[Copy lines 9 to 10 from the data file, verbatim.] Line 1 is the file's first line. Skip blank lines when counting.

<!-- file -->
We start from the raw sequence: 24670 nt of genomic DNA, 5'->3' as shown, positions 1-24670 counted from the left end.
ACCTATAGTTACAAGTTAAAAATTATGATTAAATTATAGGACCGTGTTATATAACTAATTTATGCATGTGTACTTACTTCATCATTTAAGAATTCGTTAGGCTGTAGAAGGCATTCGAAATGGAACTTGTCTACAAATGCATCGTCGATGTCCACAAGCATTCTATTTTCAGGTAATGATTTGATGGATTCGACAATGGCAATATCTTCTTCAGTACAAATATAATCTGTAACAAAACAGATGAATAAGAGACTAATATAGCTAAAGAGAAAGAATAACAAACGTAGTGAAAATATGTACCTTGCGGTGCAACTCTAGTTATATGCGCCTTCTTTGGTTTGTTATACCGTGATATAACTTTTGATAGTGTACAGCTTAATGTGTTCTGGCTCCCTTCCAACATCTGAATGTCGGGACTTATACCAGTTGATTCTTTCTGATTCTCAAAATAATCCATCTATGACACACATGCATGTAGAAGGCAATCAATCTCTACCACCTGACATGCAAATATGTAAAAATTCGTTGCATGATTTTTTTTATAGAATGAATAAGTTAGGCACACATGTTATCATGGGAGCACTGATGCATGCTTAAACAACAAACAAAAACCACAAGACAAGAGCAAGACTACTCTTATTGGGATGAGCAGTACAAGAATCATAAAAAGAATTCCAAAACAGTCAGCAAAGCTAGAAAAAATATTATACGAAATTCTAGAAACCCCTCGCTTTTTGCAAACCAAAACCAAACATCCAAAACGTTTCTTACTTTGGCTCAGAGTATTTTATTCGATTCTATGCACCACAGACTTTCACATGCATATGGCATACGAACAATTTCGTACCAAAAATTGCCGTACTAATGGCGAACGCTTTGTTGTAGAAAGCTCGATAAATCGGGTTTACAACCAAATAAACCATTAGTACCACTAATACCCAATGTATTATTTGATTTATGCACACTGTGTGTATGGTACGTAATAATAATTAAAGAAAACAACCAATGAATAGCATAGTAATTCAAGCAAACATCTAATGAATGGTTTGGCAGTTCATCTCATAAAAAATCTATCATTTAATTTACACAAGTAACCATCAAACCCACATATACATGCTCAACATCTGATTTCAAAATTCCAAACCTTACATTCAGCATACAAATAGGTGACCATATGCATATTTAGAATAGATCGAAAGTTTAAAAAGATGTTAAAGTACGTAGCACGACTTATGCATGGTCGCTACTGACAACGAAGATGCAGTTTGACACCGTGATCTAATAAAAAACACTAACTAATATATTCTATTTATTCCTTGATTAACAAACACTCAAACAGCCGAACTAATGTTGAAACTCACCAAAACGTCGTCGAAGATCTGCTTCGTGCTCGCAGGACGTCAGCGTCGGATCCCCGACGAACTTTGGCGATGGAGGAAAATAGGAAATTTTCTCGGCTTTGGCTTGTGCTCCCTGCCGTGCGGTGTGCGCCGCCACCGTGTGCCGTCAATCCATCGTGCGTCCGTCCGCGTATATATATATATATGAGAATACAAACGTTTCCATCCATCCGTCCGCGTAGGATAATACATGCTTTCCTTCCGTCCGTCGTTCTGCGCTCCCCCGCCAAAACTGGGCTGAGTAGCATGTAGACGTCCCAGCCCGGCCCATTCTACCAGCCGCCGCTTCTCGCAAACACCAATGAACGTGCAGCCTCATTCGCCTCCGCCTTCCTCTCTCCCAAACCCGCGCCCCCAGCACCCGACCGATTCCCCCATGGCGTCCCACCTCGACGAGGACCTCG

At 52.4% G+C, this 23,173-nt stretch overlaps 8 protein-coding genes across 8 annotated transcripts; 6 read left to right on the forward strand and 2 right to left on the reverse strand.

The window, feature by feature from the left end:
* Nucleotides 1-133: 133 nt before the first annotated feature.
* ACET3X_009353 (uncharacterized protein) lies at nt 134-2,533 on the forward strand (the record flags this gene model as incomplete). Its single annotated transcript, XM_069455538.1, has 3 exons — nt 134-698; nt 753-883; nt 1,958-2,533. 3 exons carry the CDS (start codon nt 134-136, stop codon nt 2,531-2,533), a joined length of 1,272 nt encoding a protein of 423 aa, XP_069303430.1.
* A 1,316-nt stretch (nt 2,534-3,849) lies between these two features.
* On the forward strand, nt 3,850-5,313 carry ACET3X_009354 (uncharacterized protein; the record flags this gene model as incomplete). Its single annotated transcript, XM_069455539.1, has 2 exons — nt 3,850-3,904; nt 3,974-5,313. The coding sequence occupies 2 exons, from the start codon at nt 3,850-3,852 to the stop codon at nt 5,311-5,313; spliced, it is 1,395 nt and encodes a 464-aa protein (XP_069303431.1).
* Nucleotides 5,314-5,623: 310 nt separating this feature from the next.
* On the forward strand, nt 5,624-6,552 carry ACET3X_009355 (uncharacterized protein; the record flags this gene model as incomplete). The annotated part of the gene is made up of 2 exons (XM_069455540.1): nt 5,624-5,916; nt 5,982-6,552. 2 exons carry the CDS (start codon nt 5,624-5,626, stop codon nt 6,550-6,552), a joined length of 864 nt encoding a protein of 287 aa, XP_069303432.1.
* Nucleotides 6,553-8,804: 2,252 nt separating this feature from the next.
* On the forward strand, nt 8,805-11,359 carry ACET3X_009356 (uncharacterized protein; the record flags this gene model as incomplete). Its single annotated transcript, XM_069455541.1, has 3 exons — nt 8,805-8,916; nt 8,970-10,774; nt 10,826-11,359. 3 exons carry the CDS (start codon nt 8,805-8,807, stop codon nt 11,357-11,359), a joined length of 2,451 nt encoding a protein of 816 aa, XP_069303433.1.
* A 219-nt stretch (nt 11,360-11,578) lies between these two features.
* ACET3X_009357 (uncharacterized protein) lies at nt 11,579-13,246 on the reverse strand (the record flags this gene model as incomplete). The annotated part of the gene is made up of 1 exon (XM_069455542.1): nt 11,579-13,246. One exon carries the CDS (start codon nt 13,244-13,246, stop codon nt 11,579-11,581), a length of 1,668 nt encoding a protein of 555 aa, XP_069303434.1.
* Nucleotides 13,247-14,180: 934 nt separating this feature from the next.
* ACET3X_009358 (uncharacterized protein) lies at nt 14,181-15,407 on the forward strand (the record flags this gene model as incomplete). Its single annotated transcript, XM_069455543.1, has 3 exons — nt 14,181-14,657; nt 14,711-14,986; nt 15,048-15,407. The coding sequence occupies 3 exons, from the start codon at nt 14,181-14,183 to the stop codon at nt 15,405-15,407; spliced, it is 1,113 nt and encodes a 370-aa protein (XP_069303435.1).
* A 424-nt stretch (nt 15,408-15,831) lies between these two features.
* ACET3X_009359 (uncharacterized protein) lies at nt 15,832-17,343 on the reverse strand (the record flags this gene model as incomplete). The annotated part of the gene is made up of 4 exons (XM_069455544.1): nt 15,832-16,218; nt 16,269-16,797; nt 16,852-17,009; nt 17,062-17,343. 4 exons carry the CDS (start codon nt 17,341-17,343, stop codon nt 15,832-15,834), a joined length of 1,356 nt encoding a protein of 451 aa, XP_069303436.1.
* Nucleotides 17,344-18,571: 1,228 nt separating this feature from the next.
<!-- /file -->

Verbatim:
* Nucleotides 5,314-5,623: 310 nt separating this feature from the next.
* On the forward strand, nt 5,624-6,552 carry ACET3X_009355 (uncharacterized protein; the record flags this gene model as incomplete). The annotated part of the gene is made up of 2 exons (XM_069455540.1): nt 5,624-5,916; nt 5,982-6,552. 2 exons carry the CDS (start codon nt 5,624-5,626, stop codon nt 6,550-6,552), a joined length of 864 nt encoding a protein of 287 aa, XP_069303432.1.